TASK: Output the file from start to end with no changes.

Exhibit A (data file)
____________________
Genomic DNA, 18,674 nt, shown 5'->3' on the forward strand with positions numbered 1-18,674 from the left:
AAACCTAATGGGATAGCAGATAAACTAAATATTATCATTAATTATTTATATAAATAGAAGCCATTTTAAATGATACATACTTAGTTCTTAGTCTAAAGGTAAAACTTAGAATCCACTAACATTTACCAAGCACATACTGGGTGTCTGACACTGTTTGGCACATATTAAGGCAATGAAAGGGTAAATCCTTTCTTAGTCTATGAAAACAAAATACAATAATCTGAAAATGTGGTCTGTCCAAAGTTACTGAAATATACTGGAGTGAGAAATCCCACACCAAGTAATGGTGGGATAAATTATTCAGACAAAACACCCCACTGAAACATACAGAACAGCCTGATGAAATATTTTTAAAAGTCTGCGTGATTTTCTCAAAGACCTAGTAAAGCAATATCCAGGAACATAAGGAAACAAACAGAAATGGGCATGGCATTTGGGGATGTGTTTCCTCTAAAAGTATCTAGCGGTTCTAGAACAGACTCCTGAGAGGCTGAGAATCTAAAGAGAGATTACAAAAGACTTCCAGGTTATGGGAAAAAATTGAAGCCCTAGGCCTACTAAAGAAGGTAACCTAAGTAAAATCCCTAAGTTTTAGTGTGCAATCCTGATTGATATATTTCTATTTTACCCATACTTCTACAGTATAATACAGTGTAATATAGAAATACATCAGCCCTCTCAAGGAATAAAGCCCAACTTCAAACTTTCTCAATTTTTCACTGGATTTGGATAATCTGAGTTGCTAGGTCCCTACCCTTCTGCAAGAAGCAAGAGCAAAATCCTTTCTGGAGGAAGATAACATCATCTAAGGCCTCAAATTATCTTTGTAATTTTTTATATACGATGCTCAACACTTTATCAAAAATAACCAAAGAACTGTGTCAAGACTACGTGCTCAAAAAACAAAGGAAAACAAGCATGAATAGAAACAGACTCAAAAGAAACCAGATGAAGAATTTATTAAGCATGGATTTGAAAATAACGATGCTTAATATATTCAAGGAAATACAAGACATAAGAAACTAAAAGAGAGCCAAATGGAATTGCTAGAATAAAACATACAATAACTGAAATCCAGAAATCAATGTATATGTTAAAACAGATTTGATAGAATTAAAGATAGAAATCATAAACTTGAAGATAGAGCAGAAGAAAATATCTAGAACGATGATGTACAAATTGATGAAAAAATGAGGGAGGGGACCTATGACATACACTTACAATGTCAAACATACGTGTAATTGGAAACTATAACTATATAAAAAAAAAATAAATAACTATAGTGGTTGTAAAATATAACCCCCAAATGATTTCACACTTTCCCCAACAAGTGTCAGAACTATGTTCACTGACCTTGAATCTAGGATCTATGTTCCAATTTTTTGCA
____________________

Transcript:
Genomic DNA, 18,674 nt, shown 5'->3' on the forward strand with positions numbered 1-18,674 from the left:
AAACCTAATGGGATAGCAGATAAACTAAATATTATCATTAATTATTTATATAAATAGAAGCCATTTTAAATGATACATACTTAGTTCTTAGTCTAAAGGTAAAACTTAGAATCCACTAACATTTACCAAGCACATACTGGGTGTCTGACACTGTTTGGCACATATTAAGGCAATGAAAGGGTAAATCCTTTCTTAGTCTATGAAAACAAAATACAATAATCTGAAAATGTGGTCTGTCCAAAGTTACTGAAATATACTGGAGTGAGAAATCCCACACCAAGTAATGGTGGGATAAATTATTCAGACAAAACACCCCACTGAAACATACAGAACAGCCTGATGAAATATTTTTAAAAGTCTGCGTGATTTTCTCAAAGACCTAGTAAAGCAATATCCAGGAACATAAGGAAACAAACAGAAATGGGCATGGCATTTGGGGATGTGTTTCCTCTAAAAGTATCTAGCGGTTCTAGAACAGACTCCTGAGAGGCTGAGAATCTAAAGAGAGATTACAAAAGACTTCCAGGTTATGGGAAAAAATTGAAGCCCTAGGCCTACTAAAGAAGGTAACCTAAGTAAAATCCCTAAGTTTTAGTGTGCAATCCTGATTGATATATTTCTATTTTACCCATACTTCTACAGTATAATACAGTGTAATATAGAAATACATCAGCCCTCTCAAGGAATAAAGCCCAACTTCAAACTTTCTCAATTTTTCACTGGATTTGGATAATCTGAGTTGCTAGGTCCCTACCCTTCTGCAAGAAGCAAGAGCAAAATCCTTTCTGGAGGAAGATAACATCATCTAAGGCCTCAAATTATCTTTGTAATTTTTTATATACGATGCTCAACACTTTATCAAAAATAACCAAAGAACTGTGTCAAGACTACGTGCTCAAAAAACAAAGGAAAACAAGCATGAATAGAAACAGACTCAAAAGAAACCAGATGAAGAATTTATTAAGCATGGATTTGAAAATAACGATGCTTAATATATTCAAGGAAATACAAGACATAAGAAACTAAAAGAGAGCCAAATGGAATTGCTAGAATAAAACATACAATAACTGAAATCCAGAAATCAATGTATATGTTAAAACAGATTTGATAGAATTAAAGATAGAAATCATAAACTTGAAGATAGAGCAGAAGAAAATATCTAGAACGATGATGTACAAATTGATGAAAAAATGAGGGAGGGGACCTATGACATACACTTACAATGTCAAACATACGTGTAATTGGAAACTATAACTATATAAAAAAAAAATAAATAACTATAGTGGTTGTAAAATATAACCCCCAAATGATTTCACACTTTCCCCAACAAGTGTCAGAACTATGTTCACTGACCTTGAATCTAGGATCTATGTTCCAATTTTTTGCA